Not only tourists, but also many Berliners find it hard today to locate where exactly the Berlin Wall stood. After its fall, German authorities tried to make its traces disappear. The big construction work that took place changed the sight of the previously uninhabited, minefield areas round the wall at the eastern part of the city.
On the occasion of the 15th anniversary of the fall of the Berlin Wall, the second Reportage Without Frontiers documentary presents the efforts of a small group of people to preserve the traces of the wall, as a part of German history.
Despite all efforts to forget about it, the wall still exists in people's minds and still divides Germany in two: the "Ossies" (former Eastern residents) and the "Wessies" (Westerners). The "Ossies" complain about the arrogance the "Wessies" displayed as winners, and the latter ones accuse their East German "brothers" of holding on to their old communist habits: no will to work and help them lift the weight of the union.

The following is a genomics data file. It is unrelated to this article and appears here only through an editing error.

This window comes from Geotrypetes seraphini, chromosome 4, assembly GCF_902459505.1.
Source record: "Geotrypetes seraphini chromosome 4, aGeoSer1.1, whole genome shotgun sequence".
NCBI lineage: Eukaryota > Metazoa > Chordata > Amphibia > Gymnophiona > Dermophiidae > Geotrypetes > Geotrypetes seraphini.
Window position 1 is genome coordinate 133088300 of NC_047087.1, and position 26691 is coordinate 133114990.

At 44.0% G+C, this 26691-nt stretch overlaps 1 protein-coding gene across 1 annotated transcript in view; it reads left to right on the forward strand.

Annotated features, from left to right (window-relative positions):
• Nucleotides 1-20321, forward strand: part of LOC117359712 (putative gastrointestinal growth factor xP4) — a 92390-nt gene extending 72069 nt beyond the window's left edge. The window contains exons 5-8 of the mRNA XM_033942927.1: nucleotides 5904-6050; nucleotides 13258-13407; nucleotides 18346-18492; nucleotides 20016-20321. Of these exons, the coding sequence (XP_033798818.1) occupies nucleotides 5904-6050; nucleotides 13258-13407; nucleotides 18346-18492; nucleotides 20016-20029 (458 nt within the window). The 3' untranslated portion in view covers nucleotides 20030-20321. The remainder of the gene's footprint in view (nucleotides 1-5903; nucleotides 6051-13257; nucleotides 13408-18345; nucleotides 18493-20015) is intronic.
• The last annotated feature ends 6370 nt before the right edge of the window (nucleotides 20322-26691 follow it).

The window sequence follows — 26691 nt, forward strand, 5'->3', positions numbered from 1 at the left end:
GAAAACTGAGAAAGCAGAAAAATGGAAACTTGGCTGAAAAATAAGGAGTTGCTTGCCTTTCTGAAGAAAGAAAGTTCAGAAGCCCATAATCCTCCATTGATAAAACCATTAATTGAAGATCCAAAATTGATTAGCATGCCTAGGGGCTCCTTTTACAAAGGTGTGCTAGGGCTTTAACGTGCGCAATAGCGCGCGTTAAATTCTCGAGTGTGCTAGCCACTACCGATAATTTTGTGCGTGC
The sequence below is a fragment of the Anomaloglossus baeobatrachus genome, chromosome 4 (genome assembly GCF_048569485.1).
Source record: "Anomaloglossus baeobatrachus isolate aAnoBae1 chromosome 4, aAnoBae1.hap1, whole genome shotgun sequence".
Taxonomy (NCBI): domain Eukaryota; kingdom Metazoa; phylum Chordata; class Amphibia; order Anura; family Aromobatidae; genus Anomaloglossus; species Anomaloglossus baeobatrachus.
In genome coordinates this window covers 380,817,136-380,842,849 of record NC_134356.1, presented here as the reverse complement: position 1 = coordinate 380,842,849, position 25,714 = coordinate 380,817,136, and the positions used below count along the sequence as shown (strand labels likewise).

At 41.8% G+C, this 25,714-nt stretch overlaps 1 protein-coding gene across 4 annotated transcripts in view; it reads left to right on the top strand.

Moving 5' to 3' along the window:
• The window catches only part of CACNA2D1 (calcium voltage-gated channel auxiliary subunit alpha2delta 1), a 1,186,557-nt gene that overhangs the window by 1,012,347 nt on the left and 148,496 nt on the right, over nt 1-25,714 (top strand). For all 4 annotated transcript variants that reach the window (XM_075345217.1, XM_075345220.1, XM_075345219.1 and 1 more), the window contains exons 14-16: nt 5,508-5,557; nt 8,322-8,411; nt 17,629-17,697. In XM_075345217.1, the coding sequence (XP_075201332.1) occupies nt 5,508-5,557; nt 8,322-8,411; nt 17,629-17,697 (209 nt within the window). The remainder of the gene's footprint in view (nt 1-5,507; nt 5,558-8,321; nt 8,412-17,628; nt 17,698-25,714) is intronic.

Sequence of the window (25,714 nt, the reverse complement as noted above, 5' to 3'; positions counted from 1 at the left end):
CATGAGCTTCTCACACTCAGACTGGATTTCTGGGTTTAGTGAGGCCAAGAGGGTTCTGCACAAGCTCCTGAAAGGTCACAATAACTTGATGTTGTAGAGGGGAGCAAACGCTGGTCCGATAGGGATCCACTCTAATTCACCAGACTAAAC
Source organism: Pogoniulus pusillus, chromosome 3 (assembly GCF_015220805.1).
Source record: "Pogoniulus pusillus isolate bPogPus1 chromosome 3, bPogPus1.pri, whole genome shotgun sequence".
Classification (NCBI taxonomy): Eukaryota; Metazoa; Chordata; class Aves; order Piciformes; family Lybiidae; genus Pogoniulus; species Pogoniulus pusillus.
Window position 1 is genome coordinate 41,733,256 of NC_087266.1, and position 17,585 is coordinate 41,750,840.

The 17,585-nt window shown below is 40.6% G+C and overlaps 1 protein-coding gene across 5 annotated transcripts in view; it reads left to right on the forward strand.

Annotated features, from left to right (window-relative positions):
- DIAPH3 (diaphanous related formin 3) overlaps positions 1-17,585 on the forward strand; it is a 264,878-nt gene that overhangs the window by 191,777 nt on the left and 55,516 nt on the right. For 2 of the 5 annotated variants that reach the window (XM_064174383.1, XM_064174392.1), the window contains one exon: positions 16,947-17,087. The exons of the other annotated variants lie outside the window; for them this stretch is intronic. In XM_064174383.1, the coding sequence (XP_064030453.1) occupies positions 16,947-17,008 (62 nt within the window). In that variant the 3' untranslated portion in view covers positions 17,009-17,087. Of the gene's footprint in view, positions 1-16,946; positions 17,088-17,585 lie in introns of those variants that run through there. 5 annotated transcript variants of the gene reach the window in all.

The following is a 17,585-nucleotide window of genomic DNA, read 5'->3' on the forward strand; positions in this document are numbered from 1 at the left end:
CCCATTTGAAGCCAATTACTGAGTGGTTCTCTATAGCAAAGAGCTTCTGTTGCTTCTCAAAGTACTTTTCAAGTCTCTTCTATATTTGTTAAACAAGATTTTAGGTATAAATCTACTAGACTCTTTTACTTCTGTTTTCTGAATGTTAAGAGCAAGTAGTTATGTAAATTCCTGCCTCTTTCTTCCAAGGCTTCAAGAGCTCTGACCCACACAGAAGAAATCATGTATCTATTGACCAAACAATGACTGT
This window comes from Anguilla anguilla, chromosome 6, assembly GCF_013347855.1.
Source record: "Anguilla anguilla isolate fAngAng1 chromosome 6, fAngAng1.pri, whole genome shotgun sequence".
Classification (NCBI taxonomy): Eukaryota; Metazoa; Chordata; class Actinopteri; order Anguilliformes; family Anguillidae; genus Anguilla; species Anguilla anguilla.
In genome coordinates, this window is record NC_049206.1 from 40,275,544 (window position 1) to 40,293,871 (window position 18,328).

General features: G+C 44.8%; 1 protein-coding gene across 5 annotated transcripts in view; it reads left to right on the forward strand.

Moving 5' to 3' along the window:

So, 15 years later, a wave of nostalgia for the wall and the old German Democratic Republic appears. The former East German Communist Party won over 30% of votes in the recent elections at the eastern states and many Germans openly say today that they would prefer for the wall to have never fallen. The program's camera was at the "East Zone" bar in east Berlin, that is decorated with pictures of - communist leader - Eric Honaker. It also serves revolutionary drinks and a type of East German Coca Cola that is again in fashion. At the "Nostalgia" parties, impersonators of former communist leaders are treated with enthusiasm and all transactions take place with old East German marc, that are today out of circulation.
A factor that increased the gap between the two germanies and made East Germans feel disadvantaged against West Germans, were the revelations about Stasi, the famous East German secret service, with which many East Germans cooperated. The most shocking story is that of Vera Wollenberger, a popular East German dissident that had been expelled to the west with her husband and three children. Mrs. Wollenberger, who became a member of parliament after the union, led the effort to open the Stasi records, and was the first one to study her own: it was only then that she understood that the one who had been betraying her was her husband!
The documentary features interviews with Vera Wollenberger, and an exclusive and rare interview with her ex-husband, Knaud Wollenberger...